Afasika Bar & Restaurant (far left), Seven Sisters Road. Photograph: Google.

A Seven Sisters Road club has had its licence to serve alcohol revoked at the request of Islington licencing police, who presented evidence of “Wild West” levels of violence at the venue to a recent council meeting.

According to police, one incident at Eritrean bar Afasika on 5 November saw violence spilling out into the street, with around 30 people fighting with planks of wood and lengths of metal.

However, those working at the club expressed their concern at a meeting on 4 July that the venue was being blamed for wider antisocial behaviour in the area, arguing that while Afasika was a focal point of the violence the business needed further help from the authorities to handle the violence.

Solicitor Kerrie-Ann Rowan, who represented Afasika, said: “We are dealing with a road where there is a serious volume of traffic, and members of a certain community frequent the area.

“It is easy when violence occurs on the street, with a large group of men of a certain ethnic background, it is very easy and problematic to attribute that violence to one location where it may not be appropriate to do so, and caution must be applied to doing that, particularly in these circumstances.

“What the venue is concerned about is that this violence on the street appears to be linked to patrons of other bars with younger members of the Eritrean community who frequent venues closer to the park, and that issues with these patrons are being attributed to their bar, with this community all being tarred with the same brush.”

Rowan argued that five other Eritrean bars are in close proximity to Afasika, with the November brawl being linked to civil unrest between Eritrea and Ethiopia.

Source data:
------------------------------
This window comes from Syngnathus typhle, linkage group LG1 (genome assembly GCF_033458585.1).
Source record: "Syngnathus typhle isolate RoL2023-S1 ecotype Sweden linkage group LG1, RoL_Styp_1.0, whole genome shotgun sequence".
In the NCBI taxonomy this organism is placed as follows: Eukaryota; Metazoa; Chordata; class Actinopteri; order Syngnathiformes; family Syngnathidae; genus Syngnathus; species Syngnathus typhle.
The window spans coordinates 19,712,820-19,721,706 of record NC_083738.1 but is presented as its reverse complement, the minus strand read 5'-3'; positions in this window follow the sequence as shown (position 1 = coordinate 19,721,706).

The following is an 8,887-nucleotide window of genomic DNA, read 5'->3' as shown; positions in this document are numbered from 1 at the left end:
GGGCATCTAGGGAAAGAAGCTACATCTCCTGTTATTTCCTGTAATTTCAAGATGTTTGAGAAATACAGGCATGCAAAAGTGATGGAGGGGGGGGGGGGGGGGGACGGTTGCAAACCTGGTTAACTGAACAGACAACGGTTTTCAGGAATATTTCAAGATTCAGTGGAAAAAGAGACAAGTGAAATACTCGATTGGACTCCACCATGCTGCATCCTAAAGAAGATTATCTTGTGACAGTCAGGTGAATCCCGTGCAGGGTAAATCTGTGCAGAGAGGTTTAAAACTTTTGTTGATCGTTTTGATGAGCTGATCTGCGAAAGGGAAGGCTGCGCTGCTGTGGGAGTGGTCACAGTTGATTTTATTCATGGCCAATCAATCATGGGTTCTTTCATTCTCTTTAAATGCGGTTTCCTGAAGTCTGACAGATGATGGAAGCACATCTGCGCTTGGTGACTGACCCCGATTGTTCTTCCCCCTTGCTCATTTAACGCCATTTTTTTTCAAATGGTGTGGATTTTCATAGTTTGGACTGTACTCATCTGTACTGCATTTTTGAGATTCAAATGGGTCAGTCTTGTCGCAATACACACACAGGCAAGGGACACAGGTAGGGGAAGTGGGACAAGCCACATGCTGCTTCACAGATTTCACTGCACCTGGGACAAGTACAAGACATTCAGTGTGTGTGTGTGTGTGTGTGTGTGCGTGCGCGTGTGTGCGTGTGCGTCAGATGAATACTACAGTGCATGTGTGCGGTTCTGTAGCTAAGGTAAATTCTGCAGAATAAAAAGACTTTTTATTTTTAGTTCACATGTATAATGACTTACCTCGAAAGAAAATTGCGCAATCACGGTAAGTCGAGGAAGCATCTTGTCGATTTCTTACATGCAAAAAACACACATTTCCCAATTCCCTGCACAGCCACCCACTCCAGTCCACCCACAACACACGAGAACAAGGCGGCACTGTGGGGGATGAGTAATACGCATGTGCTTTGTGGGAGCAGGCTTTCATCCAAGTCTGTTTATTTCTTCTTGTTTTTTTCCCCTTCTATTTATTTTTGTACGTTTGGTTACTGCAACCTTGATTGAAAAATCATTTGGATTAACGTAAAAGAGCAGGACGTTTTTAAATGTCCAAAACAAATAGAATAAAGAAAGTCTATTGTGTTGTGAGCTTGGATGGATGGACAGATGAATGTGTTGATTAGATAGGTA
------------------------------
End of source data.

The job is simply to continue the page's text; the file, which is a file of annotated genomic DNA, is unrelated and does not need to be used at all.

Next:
Responding to criticism that the designated premises supervisor (DPS) of the venue had been “completely ineffective” in his attempts to quell the disorder, the solicitor said: “You can see the premises supervisor in the footage doing his best in very difficult circumstances to quell the violence on the day.

“Criticism has been laid at the DPS that he didn’t interfere to a greater degree, but in my submission anybody in his position would be limited in the extent to which they could intervene safely in such an incident.”

Afasika had the latest opening hours of any of the other venues, leading councillors to investigate whether an order bringing its hours earlier could address the problem, though police at the meeting resisted the suggestion, arguing that the bar would attract fights whatever the hours.

Security guard Adedotun Ajao added: “The owner is trying his best, but Afasika needs help from the police. We do our best, but they keep coming back to Afasika.

“One week it’s Afasika, then it’s another venue. Most of these boys, 16-18 years old, don’t have ID – when you challenge them, it’s an immediate fight.

“The police and Finsbury Park guards need to control the area, then there would be no more problems.”

Ajao claimed that the incident in November had occurred as a result of a specific group of young men who had been causing trouble in bars and clubs across London, according to a WhatsApp group of other security guards who had tracked the violence.

According to Cllr Vivien Cutler (Lab, St Peter’s), Afasika has been the site of 28 different incidents over the past year, with neighbours up in arms over noise nuisance stemming from the venue.

Cllr Cutler said: “[Mr Ajao] makes an interesting analysis of the issues in the area, but the solutions are unlikely to be very successful when you have people who you say have no identity, therefore it is impossible to find them.

“People will not make any statements and run away on occasion, even if they have been badly assaulted.”

An Islington licensing police officer said: “Where do I begin with this one? I’ve never seen this level of violence around a licensed premises. You’ve got a full house of everything from crime and disorder to public nuisance to harm of children, it ticks all the boxes.

“We’ve got CCTV showing scenes best described as something out of a Wild West movie, with people spilling out of the premises and fighting using planks of wood, sticks, whatever they can.

“We have tried to engage of the premises, but there’s been no improvement. We’re not talking minor breaches – I’ve never had any ID data, and I know they have an ID scanner installed there. Nothing’s really improving, but the levels of violence are getting worse and worse.”